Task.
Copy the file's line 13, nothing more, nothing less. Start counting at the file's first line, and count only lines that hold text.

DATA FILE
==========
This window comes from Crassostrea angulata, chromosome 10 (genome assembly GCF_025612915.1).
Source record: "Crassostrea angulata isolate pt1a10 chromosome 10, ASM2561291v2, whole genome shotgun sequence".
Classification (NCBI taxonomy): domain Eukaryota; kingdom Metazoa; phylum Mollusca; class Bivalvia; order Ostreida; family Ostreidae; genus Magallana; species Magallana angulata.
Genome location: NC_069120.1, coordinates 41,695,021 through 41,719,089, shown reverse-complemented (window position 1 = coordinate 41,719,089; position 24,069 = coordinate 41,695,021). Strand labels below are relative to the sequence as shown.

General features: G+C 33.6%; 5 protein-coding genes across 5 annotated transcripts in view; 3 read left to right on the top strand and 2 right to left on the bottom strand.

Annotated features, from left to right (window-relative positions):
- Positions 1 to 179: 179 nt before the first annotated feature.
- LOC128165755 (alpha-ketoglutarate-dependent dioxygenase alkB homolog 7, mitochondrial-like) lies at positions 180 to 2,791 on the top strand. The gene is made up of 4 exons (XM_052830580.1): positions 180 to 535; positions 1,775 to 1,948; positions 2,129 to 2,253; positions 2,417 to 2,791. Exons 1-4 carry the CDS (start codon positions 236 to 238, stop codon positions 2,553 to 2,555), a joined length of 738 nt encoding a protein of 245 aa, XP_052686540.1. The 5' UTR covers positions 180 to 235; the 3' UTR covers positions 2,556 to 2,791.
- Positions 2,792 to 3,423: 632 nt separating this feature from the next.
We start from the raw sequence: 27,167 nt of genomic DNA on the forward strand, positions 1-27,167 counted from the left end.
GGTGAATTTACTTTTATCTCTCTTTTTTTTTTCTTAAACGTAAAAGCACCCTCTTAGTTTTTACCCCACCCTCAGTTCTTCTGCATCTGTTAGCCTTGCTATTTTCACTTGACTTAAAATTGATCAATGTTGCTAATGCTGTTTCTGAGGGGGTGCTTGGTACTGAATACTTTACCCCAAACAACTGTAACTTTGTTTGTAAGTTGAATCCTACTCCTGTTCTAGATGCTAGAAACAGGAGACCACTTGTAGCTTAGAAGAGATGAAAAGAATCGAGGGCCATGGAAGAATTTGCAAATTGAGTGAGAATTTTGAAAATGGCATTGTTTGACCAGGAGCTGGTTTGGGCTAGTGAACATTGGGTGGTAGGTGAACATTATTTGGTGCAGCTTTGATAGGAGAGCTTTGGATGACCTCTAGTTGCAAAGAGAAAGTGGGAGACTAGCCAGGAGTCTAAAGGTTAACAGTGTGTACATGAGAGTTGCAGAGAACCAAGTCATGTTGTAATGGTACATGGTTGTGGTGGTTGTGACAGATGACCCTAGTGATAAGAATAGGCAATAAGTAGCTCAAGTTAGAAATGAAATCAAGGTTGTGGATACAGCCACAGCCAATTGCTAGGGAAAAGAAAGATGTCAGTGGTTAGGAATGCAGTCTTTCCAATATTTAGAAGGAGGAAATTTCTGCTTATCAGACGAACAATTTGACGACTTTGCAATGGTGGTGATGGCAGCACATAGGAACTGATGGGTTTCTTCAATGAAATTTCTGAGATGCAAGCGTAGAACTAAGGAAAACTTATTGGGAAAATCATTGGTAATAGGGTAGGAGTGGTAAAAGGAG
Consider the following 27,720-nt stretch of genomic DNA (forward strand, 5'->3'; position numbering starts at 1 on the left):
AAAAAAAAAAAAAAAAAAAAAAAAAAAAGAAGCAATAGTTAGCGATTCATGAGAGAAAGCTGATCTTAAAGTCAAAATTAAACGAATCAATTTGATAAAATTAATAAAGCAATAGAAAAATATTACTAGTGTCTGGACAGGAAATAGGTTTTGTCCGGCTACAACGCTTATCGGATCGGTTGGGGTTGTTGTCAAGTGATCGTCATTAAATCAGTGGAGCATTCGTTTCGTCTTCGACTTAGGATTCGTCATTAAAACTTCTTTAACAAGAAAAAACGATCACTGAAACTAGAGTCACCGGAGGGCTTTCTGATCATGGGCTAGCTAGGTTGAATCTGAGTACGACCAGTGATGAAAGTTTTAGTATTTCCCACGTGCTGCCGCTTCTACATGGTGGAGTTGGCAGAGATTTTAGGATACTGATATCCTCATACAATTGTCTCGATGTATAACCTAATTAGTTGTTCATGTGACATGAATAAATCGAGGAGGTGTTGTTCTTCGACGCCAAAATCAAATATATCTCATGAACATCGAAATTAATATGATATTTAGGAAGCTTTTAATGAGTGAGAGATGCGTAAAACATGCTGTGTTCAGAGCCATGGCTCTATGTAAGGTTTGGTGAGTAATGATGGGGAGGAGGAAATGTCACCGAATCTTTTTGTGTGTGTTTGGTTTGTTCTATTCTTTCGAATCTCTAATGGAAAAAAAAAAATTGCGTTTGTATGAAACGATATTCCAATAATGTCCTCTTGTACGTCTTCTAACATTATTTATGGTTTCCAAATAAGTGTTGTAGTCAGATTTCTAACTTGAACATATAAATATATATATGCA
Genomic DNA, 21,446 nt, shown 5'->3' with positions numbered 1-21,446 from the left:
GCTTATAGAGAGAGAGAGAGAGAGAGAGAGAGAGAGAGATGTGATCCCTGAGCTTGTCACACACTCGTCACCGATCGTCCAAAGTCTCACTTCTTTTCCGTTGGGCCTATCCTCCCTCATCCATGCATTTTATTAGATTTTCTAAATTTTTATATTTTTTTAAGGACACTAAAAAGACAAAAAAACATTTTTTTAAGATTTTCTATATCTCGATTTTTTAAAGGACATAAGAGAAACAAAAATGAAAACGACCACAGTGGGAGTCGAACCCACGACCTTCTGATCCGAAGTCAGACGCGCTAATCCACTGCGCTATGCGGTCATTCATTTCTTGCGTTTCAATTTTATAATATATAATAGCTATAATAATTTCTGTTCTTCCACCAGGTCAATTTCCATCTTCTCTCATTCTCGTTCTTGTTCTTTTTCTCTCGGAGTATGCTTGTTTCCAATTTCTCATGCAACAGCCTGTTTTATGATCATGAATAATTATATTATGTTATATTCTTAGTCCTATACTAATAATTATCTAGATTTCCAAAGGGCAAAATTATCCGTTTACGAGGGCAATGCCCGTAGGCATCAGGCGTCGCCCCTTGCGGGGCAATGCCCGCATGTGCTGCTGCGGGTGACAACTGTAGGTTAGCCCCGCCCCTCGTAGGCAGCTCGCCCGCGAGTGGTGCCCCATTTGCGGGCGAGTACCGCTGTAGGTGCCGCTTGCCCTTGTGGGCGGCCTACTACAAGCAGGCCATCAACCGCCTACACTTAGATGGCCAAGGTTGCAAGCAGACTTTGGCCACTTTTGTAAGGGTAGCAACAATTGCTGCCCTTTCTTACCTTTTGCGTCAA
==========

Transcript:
AAAAAAAAAAAAAAAAAAAAAAAAAAAAGAAGCAATAGTTAGCGATTCATGAGAGAAAGCTGATCTTAAAGTCAAAATTAAACGAATCAATTTGATAAAATTAATAAAGCAATAGAAAAATATTACTAGTGTCTGGACAGGAAATAGGTTTTGTCCGGCTACAACGCTTATCGGATCGGTTGGGGTTGTTGTCAAGTGATCGTCATTAAATCAGTGGAGCATTCGTTTCGTCTTCGACTTAGGATTCGTCATTAAAACTTCTTTAACAAGAAAAAACGATCACTGAAACTAGAGTCACCGGAGGGCTTTCTGATCATGGGCTAGCTAGGTTGAATCTGAGTACGACCAGTGATGAAAGTTTTAGTATTTCCCACGTGCTGCCGCTTCTACATGGTGGAGTTGGCAGAGATTTTAGGATACTGATATCCTCATACAATTGTCTCGATGTATAACCTAATTAGTTGTTCATGTGACATGAATAAATCGAGGAGGTGTTGTTCTTCGACGCCAAAATCAAATATATCTCATGAACATCGAAATTAATATGATATTTAGGAAGCTTTTAATGAGTGAGAGATGCGTAAAACATGCTGTGTTCAGAGCCATGGCTCTATGTAAGGTTTGGTGAGTAATGATGGGGAGGAGGAAATGTCACCGAATCTTTTTGTGTGTGTTTGGTTTGTTCTATTCTTTCGAATCTCTAATGGAAAAAAAAAAATTGCGTTTGTATGAAACGATATTCCAATAATGTCCTCTTGTACGTCTTCTAACATTATTTATGGTTTCCAAATAAGTGTTGTAGTCAGATTTCTAACTTGAACATATAAATATATATATGCA